“It’s almost eight miles, Kat,” he says. The morning is chilly, but the sky is a deep blue, too blue to be atmosphere and must be instead something tangible, touchable, bending in at the pressure of my hands as I press. Around the corner, I hear the creek rushing. I shoulder my pack and say, “Let’s do it.” The trail lollipops through the woods—meaning, we start out and end on the “handle” of the lollipop, and make our way around the outside of the “sucker” part.
We follow the creek a while, then begin the incline. I munch nuts and fruit, and drink the water I’ve brought. It’s silent save for our breaths. At the end of the steepest climb, my right leg begins to complain; I ignore it, move on. We round the top of the lollipop and make our way down. The decline is easier, but the terrain is rougher—the trail narrows, we step over slippery rock, climb over a giant fallen limb from a tree that looks a thousand years old. The pain in my right leg is expanding across my lower back and to my left leg; I ignore it. We come to an ancient tree that reaches forever into the sky, its trunk as wide as
and there’s a hollowed out space that I slip into. I stand inside its walls,
and make up a story about a woman who hides in a tree so no one can find her,
until she wants them to. I reluctantly step out of my sanctuary. Texas
We come to a sign that reads: .8 miles to the trailhead. It’s been hours and we’re hungry for the wine and cheese we packed. But the pain screams loud now. I hold my head high, pretending, so no one would know I’m hurting this bad. But, by time we are to the trailhead, I can no longer hide it; I’m limping, and my lips are pulled in a grimace. It’s another “lil’ piece” before we make it to the bridge that leads back to our car, and by then my limp is much more pronounced, my lips pressed, my teeth gritted. But I don’t care; I’m exhilarated. I hiked the entire lollipop, and it was sweet! Once in the car, my grimace turned to a grin, I say, “When can we do it again?”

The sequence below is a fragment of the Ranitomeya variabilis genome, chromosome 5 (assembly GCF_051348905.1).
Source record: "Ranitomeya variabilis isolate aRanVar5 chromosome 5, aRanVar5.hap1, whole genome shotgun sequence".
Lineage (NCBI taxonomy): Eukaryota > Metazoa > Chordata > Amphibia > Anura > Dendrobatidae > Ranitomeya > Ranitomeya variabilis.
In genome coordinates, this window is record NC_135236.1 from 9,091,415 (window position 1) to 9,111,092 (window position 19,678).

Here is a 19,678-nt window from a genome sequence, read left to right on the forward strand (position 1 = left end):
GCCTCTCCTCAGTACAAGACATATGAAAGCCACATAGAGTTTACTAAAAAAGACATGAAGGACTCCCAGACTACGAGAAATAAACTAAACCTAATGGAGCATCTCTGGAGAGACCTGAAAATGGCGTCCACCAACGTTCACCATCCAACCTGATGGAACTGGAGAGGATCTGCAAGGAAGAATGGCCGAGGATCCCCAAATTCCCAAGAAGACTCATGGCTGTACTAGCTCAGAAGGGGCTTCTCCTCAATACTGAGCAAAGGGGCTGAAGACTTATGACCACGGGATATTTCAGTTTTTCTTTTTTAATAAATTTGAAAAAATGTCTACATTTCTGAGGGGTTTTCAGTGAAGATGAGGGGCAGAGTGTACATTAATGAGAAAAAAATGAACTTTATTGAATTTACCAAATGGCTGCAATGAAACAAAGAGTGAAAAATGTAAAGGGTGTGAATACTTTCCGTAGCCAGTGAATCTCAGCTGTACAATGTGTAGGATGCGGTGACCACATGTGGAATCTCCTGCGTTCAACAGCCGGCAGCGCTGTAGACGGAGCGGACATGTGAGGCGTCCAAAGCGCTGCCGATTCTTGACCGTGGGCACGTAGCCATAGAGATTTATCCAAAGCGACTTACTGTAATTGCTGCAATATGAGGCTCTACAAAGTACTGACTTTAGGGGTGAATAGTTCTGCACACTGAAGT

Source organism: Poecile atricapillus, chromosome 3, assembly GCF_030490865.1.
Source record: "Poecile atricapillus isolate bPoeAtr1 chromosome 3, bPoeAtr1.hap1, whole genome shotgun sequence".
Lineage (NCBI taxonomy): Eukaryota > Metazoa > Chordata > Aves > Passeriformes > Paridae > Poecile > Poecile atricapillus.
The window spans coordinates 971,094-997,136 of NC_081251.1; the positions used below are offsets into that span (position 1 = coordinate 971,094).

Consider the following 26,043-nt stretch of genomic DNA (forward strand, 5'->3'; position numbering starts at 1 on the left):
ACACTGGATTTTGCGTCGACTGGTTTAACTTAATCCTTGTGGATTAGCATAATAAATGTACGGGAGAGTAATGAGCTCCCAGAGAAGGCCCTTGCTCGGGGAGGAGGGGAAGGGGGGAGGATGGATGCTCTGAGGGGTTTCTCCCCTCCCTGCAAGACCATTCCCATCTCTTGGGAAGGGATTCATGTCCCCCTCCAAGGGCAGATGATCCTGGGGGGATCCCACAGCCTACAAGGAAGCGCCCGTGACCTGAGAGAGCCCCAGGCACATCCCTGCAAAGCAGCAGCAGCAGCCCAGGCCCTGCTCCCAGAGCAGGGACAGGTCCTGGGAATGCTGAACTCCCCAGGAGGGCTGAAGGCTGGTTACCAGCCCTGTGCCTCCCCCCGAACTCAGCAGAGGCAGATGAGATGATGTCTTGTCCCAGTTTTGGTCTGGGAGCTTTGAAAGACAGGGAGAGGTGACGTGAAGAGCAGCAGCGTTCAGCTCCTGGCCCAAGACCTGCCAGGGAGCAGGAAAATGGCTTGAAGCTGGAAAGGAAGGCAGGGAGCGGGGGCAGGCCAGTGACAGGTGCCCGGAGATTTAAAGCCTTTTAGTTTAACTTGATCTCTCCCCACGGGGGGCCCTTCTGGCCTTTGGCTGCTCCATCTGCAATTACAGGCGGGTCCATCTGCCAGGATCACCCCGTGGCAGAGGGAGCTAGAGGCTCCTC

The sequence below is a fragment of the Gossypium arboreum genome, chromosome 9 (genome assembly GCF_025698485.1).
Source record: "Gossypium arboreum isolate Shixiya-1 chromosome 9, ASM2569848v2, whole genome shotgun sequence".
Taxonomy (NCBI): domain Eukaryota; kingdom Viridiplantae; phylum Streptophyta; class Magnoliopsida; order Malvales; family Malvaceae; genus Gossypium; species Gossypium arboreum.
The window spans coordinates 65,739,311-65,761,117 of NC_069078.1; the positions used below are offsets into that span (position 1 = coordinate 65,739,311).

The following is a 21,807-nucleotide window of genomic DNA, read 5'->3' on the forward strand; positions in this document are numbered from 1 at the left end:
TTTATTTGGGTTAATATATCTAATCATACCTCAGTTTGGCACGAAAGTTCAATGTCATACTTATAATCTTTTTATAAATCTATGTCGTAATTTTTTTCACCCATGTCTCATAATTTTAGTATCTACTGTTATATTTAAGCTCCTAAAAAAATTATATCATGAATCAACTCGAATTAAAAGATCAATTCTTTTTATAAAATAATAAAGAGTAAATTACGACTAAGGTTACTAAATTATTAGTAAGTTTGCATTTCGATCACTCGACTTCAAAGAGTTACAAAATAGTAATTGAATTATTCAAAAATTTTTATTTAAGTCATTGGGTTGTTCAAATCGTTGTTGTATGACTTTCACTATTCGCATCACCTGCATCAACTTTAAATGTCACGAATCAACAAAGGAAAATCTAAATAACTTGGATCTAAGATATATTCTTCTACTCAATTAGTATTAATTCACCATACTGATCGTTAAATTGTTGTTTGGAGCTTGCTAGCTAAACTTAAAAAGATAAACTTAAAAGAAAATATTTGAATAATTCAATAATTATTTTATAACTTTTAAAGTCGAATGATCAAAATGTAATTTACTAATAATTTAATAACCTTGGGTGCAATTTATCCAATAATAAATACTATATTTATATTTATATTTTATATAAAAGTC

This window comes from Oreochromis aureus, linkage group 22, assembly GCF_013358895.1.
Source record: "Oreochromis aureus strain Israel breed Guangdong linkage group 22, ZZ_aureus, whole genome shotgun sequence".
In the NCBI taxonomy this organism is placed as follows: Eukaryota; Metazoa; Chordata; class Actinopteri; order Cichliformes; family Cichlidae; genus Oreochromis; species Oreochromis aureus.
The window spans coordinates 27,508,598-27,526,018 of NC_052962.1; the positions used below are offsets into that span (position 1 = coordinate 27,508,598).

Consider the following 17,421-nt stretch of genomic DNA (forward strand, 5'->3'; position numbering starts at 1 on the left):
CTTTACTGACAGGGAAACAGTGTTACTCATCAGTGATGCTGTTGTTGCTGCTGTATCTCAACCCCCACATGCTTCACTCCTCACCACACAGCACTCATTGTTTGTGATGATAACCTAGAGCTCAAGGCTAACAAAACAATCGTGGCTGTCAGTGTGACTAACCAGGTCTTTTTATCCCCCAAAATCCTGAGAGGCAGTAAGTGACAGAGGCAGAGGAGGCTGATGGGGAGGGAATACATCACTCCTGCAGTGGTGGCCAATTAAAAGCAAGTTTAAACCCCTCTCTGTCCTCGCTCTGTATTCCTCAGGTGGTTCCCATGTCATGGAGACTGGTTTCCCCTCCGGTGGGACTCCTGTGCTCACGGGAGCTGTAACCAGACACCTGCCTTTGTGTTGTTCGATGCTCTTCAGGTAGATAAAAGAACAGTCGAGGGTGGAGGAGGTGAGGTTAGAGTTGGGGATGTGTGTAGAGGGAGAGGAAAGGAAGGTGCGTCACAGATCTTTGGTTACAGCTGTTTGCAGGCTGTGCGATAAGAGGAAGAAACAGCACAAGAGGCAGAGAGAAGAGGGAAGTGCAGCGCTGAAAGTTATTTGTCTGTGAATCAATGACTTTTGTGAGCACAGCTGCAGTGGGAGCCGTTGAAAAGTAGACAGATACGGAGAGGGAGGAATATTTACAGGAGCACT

Sometimes we just have to push through the pain to be where we want to go. Sometimes the painful struggle is worth it if we appreciate what else is going on around us--if we see what we long to see and do what we long to do and be who we long to be. Sometimes there is just pain and that’s just how it is but there’s much more to the experience so that the pain doesn't completely define us, but as well, the journey to where we want to be.